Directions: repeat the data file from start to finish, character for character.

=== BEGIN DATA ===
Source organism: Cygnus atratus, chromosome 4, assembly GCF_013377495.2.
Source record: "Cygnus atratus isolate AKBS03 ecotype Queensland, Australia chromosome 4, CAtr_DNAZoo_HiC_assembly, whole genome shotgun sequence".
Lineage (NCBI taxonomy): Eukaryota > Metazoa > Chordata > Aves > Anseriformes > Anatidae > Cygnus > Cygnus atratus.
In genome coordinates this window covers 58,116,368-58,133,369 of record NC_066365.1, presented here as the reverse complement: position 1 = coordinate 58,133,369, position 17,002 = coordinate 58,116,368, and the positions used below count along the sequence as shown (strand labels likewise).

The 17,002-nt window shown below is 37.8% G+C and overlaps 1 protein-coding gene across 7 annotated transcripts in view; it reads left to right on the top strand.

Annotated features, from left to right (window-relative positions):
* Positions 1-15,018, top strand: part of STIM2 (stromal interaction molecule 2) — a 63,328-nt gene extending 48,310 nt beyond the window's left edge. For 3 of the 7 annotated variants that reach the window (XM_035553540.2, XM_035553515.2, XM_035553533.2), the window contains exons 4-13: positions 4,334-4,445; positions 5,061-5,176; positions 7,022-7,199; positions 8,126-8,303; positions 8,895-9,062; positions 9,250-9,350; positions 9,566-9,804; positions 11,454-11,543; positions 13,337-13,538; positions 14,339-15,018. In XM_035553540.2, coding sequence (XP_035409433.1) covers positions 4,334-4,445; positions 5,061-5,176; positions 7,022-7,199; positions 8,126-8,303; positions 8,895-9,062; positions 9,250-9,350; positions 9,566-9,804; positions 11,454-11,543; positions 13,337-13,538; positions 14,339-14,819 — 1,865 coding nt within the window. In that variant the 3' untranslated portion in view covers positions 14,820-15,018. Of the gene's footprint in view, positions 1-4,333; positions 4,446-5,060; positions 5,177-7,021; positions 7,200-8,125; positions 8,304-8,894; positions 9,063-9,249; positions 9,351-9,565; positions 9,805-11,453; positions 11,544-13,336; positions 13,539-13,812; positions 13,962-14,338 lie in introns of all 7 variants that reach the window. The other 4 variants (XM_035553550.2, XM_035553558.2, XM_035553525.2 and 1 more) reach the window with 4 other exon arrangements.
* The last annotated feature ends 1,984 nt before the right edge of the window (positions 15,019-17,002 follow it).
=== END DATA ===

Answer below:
Source organism: Cygnus atratus, chromosome 4, assembly GCF_013377495.2.
Source record: "Cygnus atratus isolate AKBS03 ecotype Queensland, Australia chromosome 4, CAtr_DNAZoo_HiC_assembly, whole genome shotgun sequence".
Lineage (NCBI taxonomy): Eukaryota > Metazoa > Chordata > Aves > Anseriformes > Anatidae > Cygnus > Cygnus atratus.
In genome coordinates this window covers 58,116,368-58,133,369 of record NC_066365.1, presented here as the reverse complement: position 1 = coordinate 58,133,369, position 17,002 = coordinate 58,116,368, and the positions used below count along the sequence as shown (strand labels likewise).

The 17,002-nt window shown below is 37.8% G+C and overlaps 1 protein-coding gene across 7 annotated transcripts in view; it reads left to right on the top strand.

Annotated features, from left to right (window-relative positions):
* Positions 1-15,018, top strand: part of STIM2 (stromal interaction molecule 2) — a 63,328-nt gene extending 48,310 nt beyond the window's left edge. For 3 of the 7 annotated variants that reach the window (XM_035553540.2, XM_035553515.2, XM_035553533.2), the window contains exons 4-13: positions 4,334-4,445; positions 5,061-5,176; positions 7,022-7,199; positions 8,126-8,303; positions 8,895-9,062; positions 9,250-9,350; positions 9,566-9,804; positions 11,454-11,543; positions 13,337-13,538; positions 14,339-15,018. In XM_035553540.2, coding sequence (XP_035409433.1) covers positions 4,334-4,445; positions 5,061-5,176; positions 7,022-7,199; positions 8,126-8,303; positions 8,895-9,062; positions 9,250-9,350; positions 9,566-9,804; positions 11,454-11,543; positions 13,337-13,538; positions 14,339-14,819 — 1,865 coding nt within the window. In that variant the 3' untranslated portion in view covers positions 14,820-15,018. Of the gene's footprint in view, positions 1-4,333; positions 4,446-5,060; positions 5,177-7,021; positions 7,200-8,125; positions 8,304-8,894; positions 9,063-9,249; positions 9,351-9,565; positions 9,805-11,453; positions 11,544-13,336; positions 13,539-13,812; positions 13,962-14,338 lie in introns of all 7 variants that reach the window. The other 4 variants (XM_035553550.2, XM_035553558.2, XM_035553525.2 and 1 more) reach the window with 4 other exon arrangements.
* The last annotated feature ends 1,984 nt before the right edge of the window (positions 15,019-17,002 follow it).